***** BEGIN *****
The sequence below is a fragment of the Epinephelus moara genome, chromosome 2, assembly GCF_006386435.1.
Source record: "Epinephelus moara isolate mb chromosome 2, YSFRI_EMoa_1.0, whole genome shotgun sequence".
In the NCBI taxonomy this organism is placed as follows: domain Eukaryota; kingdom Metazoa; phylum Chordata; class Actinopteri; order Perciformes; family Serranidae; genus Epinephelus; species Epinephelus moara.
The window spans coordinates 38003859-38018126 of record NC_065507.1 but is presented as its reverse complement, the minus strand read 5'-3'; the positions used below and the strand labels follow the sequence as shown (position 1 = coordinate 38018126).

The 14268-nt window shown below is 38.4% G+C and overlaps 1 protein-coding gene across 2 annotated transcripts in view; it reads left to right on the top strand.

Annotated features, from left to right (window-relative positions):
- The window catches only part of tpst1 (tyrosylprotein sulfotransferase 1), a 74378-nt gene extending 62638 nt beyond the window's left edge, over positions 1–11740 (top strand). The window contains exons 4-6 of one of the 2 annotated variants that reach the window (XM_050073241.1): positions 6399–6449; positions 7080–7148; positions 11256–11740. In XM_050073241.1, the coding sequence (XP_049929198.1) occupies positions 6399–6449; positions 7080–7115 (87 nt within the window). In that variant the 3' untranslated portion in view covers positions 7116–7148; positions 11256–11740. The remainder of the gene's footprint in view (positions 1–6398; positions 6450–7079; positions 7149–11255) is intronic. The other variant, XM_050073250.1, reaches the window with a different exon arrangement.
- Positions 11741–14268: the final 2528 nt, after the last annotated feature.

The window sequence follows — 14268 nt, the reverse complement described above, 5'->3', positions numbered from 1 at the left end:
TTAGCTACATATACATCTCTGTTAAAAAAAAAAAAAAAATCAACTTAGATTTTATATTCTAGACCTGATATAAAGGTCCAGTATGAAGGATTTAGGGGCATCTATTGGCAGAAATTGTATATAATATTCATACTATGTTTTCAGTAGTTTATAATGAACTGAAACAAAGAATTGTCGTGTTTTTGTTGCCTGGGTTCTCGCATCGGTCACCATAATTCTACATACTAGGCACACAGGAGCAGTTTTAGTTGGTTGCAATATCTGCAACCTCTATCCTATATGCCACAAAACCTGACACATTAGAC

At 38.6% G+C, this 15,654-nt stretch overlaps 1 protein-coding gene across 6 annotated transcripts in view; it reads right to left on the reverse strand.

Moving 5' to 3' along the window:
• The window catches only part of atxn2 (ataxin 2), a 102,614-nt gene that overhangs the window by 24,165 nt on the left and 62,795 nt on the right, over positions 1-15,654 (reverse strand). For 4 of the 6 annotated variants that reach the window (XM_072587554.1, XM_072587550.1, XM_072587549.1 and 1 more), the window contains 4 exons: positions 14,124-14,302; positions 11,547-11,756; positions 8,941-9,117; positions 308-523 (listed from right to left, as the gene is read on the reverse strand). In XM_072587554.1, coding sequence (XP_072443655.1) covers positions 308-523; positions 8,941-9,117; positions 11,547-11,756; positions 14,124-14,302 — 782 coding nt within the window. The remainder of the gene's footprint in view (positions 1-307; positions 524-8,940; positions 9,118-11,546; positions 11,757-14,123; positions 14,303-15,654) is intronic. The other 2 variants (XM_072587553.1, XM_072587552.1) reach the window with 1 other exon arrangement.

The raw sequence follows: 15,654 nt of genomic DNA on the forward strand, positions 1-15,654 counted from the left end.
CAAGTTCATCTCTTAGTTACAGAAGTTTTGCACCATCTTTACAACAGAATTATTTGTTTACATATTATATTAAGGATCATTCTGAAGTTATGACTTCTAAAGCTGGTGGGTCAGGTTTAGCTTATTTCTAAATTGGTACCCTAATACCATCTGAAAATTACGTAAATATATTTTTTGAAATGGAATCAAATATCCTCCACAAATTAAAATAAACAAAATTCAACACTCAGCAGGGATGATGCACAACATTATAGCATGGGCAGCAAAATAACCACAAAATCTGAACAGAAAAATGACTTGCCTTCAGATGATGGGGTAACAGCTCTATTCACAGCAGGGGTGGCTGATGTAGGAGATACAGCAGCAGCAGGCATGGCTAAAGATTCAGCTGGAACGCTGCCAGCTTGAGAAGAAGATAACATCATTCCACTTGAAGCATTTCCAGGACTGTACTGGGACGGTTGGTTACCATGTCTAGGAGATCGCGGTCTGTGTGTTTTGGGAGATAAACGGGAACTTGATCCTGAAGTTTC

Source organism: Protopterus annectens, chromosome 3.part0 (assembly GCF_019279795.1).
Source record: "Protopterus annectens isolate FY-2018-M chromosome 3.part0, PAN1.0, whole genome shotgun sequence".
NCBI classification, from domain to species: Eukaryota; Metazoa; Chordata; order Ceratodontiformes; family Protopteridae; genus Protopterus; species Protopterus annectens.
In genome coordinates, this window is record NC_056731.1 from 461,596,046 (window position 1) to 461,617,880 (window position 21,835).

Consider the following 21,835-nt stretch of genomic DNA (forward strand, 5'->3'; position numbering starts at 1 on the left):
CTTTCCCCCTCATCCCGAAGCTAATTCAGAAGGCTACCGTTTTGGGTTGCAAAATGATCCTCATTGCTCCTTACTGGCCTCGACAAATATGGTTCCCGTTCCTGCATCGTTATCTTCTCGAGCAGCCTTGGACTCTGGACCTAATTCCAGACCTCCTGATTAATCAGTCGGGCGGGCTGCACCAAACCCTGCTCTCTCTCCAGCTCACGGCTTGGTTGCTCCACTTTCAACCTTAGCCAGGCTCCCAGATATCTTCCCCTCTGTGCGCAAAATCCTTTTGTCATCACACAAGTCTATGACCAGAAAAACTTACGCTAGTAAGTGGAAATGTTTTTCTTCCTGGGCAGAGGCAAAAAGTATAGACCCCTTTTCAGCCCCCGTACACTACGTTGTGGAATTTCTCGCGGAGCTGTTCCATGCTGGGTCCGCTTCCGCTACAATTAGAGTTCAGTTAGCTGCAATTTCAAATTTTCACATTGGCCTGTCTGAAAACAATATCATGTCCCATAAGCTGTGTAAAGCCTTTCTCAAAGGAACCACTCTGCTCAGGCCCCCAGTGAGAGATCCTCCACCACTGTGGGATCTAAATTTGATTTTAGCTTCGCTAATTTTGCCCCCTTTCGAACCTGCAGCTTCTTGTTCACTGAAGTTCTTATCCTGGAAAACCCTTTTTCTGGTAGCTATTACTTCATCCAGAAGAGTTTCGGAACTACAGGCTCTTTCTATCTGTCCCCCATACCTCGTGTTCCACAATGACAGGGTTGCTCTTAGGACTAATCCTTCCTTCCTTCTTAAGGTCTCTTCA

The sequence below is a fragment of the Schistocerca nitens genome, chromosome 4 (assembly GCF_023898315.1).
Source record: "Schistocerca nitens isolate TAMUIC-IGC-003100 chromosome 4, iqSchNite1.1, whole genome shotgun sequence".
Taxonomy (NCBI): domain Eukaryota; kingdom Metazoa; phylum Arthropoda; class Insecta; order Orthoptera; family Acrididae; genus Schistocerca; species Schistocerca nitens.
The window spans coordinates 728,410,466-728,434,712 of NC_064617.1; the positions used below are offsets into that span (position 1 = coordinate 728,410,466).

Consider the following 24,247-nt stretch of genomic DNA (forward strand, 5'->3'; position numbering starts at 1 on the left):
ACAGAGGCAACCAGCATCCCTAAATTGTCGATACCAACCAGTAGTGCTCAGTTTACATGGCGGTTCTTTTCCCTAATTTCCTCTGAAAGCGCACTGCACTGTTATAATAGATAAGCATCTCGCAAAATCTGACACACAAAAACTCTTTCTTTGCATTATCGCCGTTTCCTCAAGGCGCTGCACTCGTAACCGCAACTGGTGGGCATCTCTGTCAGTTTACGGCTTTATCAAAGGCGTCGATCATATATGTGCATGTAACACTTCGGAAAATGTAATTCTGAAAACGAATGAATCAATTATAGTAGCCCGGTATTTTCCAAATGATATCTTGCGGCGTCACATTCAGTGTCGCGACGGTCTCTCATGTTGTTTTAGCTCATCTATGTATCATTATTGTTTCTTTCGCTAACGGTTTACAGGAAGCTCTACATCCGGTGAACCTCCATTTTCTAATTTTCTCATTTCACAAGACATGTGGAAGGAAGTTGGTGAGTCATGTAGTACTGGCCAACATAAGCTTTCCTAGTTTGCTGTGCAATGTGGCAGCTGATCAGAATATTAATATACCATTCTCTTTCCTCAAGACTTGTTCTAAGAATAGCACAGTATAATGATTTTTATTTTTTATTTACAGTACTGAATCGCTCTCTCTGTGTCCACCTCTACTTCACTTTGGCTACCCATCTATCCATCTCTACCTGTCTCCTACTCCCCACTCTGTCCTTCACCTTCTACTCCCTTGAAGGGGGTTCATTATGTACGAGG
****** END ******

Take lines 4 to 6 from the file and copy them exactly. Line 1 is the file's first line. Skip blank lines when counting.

The window spans coordinates 38003859-38018126 of record NC_065507.1 but is presented as its reverse complement, the minus strand read 5'-3'; the positions used below and the strand labels follow the sequence as shown (position 1 = coordinate 38018126).

The 14268-nt window shown below is 38.4% G+C and overlaps 1 protein-coding gene across 2 annotated transcripts in view; it reads left to right on the top strand.

Annotated features, from left to right (window-relative positions):